Food is molecules, not bits—which also means it can’t be digitally copied, shared, pirated, or sent across the Web. And that may be the secret of its status now. The more virtual our experience becomes, the more we value the tangible, the sensual, and the immediate. Food is very intimate; we put it in our bodies. It creates and affirms our intimacy with others. Not for nothing do families gather around the table, dates begin with dinner, and religions use food as the symbol of communion.

In the age of mechanical reproduction, Walter Benjamin famously argued, works of art have lost their aura of the sacred, their irreducible uniqueness and presence. One can only imagine what he would have said about the age of electronic reproduction. Forget about posters or vinyl or film; now we can be anywhere, to look or listen. But food is always unique. You have to be there, have to be present, have to be in contact with the thing itself. You have, in other words, to be here now. If the purpose of religion is to bring us into relationship with reality, perhaps it’s no surprise that food is our religion today.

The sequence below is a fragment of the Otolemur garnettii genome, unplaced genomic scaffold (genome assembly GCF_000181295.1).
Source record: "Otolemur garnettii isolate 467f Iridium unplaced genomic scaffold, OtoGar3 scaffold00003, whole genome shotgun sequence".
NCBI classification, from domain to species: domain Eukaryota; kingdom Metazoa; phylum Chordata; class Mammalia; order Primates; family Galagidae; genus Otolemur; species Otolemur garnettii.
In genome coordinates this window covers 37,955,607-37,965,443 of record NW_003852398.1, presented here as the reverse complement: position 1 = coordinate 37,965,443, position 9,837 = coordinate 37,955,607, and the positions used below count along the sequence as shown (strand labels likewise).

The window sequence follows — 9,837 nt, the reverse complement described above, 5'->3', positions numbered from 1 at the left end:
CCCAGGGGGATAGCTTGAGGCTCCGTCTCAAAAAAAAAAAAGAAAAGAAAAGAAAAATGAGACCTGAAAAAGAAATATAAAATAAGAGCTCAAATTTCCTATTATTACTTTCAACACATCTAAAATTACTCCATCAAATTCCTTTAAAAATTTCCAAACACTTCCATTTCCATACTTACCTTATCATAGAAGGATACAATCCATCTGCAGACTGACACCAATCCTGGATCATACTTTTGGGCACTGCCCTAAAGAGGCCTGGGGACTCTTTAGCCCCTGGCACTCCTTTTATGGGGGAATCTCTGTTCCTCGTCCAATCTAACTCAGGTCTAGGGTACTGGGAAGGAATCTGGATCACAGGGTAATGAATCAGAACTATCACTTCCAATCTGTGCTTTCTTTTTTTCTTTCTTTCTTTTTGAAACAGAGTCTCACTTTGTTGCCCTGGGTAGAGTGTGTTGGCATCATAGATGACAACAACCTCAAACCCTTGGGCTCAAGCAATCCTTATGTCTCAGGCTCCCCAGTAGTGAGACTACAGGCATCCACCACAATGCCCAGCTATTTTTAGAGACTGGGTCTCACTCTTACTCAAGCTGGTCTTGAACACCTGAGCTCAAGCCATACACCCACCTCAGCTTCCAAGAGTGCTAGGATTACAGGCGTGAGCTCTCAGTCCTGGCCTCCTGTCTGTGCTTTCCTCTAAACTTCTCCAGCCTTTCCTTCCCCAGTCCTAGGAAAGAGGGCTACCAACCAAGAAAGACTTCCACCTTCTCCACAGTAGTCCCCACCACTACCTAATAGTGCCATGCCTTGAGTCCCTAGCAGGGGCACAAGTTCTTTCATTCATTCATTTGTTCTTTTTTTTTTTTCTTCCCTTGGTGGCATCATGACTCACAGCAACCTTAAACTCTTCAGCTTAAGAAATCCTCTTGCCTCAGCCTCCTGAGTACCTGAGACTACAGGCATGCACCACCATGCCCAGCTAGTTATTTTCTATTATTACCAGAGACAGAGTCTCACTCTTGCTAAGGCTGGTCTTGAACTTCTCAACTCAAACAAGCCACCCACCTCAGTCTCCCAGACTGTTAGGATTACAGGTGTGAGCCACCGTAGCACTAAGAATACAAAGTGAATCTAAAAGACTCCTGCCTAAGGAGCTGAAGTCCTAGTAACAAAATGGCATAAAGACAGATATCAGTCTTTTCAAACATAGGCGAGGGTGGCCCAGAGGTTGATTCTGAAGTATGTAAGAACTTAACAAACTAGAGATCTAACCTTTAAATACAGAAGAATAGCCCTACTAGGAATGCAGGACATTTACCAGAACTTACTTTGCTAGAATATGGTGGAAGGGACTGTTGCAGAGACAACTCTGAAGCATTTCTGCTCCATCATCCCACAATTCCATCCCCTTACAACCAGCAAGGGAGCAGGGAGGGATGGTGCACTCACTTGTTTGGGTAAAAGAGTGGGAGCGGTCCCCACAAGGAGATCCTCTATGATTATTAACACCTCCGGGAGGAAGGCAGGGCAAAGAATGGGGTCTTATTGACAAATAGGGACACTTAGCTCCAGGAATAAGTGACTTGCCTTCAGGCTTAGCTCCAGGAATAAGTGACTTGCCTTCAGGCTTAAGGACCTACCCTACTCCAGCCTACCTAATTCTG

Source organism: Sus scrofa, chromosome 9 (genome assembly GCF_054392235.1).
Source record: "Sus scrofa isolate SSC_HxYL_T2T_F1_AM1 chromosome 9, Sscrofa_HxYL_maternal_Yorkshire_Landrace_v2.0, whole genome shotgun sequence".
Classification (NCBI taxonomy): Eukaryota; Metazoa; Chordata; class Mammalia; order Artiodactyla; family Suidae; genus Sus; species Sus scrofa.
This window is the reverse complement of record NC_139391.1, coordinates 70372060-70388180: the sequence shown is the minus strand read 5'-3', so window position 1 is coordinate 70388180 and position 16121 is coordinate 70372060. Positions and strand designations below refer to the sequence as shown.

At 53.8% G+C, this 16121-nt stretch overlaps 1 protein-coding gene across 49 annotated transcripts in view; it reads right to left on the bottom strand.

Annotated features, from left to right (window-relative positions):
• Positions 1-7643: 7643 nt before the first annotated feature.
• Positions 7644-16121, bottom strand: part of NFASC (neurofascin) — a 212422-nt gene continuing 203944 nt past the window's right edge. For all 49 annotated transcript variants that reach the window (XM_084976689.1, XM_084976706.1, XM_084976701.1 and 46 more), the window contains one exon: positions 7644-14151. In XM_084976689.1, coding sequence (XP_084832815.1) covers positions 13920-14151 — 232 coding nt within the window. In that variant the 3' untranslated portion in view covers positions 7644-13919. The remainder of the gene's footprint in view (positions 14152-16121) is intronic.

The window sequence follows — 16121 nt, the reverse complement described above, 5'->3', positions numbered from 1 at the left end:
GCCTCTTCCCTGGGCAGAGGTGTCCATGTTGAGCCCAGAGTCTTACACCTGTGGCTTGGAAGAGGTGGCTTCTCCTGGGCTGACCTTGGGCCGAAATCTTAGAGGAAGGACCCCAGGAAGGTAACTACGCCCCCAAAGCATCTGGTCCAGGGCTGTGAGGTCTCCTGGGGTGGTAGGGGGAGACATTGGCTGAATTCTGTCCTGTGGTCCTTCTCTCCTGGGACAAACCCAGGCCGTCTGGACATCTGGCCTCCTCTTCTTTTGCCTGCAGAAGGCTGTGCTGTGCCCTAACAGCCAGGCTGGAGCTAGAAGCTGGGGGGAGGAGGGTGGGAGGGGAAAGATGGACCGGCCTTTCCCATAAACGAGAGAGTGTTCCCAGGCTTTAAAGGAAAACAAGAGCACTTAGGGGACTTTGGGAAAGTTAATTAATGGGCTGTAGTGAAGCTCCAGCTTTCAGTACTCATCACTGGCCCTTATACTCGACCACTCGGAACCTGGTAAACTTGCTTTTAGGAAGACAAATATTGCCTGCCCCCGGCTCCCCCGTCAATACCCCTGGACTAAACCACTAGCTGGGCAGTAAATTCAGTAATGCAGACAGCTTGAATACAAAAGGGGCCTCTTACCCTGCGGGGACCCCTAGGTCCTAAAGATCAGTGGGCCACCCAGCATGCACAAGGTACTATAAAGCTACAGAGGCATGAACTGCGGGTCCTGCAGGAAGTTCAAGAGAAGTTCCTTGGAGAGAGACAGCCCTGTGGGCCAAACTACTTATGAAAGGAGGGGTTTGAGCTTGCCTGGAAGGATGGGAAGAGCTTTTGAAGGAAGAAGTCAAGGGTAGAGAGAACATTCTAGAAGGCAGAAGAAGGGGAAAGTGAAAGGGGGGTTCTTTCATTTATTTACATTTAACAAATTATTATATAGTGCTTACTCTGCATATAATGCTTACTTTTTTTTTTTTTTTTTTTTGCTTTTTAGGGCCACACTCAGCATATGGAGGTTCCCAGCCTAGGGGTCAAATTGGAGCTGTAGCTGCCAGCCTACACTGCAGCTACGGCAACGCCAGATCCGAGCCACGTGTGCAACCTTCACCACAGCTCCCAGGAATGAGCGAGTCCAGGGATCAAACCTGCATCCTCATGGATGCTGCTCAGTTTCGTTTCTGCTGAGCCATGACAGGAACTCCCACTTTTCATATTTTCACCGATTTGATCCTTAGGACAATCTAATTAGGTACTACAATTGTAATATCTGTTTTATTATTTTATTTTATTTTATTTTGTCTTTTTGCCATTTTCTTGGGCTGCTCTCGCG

I will say only this to its acolytes and votaries. Religions don’t stay innocent for long. Churches, dogmas, heresies, schisms, senescence: you have all this to look forward to.